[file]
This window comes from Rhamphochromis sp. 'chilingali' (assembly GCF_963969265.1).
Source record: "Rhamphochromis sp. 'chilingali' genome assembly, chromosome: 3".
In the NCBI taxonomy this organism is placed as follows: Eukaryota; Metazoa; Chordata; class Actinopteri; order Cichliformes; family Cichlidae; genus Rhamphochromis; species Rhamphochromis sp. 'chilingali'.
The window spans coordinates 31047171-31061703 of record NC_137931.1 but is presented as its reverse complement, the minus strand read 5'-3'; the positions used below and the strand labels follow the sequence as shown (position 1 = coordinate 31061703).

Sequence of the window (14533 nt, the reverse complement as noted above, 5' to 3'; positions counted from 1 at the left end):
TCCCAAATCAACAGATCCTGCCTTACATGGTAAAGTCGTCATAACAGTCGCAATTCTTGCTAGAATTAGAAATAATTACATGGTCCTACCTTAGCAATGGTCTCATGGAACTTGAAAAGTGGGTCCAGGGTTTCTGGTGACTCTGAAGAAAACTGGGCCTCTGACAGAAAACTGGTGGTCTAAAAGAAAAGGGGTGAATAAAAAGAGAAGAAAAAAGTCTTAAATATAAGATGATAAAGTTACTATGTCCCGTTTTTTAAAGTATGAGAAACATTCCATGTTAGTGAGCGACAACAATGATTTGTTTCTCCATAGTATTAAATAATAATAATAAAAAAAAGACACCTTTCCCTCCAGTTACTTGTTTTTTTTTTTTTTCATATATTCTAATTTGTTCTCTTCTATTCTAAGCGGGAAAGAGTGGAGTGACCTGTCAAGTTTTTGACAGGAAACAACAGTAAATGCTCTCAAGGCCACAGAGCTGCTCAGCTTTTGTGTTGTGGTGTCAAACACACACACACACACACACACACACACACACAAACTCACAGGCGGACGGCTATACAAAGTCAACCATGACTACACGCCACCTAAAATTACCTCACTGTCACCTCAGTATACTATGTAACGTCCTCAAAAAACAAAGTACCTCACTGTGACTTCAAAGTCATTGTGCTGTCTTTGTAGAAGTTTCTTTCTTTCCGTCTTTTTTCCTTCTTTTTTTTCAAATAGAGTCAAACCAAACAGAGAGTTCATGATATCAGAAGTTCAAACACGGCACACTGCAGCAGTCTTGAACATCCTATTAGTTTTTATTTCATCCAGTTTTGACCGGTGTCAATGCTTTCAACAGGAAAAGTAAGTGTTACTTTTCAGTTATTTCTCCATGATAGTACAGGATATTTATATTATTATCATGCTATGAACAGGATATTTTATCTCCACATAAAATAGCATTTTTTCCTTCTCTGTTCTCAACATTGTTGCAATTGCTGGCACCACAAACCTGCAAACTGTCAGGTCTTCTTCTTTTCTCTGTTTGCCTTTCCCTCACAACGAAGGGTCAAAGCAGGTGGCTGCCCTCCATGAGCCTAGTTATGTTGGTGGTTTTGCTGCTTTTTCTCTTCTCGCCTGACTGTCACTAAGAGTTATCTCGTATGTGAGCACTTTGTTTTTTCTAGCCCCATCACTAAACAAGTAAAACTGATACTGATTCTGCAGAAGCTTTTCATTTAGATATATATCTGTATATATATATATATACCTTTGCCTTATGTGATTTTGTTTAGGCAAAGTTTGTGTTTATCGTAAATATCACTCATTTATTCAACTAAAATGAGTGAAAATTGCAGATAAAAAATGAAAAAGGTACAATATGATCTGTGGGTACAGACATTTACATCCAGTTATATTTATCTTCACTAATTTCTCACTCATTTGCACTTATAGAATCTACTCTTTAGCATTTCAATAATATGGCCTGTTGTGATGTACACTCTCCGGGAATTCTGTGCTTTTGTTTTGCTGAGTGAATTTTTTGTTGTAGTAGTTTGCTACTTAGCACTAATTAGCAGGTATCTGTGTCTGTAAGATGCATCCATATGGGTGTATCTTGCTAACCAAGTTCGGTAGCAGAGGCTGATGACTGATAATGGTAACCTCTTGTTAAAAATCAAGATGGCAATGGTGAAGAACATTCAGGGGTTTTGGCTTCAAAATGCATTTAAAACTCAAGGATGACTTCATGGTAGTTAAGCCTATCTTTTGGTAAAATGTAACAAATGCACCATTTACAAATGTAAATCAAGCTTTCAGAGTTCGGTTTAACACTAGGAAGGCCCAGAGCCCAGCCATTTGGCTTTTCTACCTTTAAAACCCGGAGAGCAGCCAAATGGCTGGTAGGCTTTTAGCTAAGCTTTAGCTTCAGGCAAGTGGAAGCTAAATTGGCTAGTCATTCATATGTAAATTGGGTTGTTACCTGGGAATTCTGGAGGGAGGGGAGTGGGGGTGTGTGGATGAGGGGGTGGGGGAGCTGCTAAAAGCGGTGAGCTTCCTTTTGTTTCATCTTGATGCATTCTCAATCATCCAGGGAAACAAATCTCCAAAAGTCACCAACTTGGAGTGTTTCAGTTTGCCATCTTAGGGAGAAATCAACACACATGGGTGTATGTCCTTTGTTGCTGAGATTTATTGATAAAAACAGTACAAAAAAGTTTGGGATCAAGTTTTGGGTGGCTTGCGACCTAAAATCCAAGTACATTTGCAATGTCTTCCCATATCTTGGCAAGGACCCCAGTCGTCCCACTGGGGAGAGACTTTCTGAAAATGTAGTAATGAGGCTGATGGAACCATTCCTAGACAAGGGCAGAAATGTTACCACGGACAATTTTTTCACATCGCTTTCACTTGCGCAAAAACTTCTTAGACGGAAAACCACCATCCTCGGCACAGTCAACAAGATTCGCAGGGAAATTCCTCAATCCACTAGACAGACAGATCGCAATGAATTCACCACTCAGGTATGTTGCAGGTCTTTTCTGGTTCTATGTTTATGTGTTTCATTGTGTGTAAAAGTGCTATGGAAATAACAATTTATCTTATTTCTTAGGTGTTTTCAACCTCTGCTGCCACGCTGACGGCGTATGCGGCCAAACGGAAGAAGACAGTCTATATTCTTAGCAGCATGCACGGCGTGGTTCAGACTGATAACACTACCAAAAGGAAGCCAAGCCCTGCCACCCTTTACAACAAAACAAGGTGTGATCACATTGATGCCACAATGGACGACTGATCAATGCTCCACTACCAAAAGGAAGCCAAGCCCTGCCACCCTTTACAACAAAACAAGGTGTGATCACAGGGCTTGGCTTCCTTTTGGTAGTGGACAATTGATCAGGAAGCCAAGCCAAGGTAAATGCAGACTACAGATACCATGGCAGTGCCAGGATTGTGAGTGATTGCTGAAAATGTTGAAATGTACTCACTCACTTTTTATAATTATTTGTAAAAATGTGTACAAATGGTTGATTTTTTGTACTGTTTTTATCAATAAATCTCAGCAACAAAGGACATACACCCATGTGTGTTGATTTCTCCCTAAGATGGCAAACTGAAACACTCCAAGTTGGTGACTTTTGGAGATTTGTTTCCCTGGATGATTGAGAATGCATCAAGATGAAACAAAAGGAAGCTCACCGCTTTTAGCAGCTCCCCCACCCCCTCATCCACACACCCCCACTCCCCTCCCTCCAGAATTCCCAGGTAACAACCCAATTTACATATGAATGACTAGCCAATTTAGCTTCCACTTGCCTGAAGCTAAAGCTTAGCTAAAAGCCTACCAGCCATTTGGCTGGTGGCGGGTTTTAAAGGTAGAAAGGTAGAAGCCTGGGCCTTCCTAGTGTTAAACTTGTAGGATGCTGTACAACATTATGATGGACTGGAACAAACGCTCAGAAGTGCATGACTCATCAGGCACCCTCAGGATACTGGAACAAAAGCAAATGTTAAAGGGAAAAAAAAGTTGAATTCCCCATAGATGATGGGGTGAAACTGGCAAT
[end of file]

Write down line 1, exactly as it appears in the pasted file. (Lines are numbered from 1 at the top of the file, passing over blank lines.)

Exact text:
This window comes from Rhamphochromis sp. 'chilingali' (assembly GCF_963969265.1).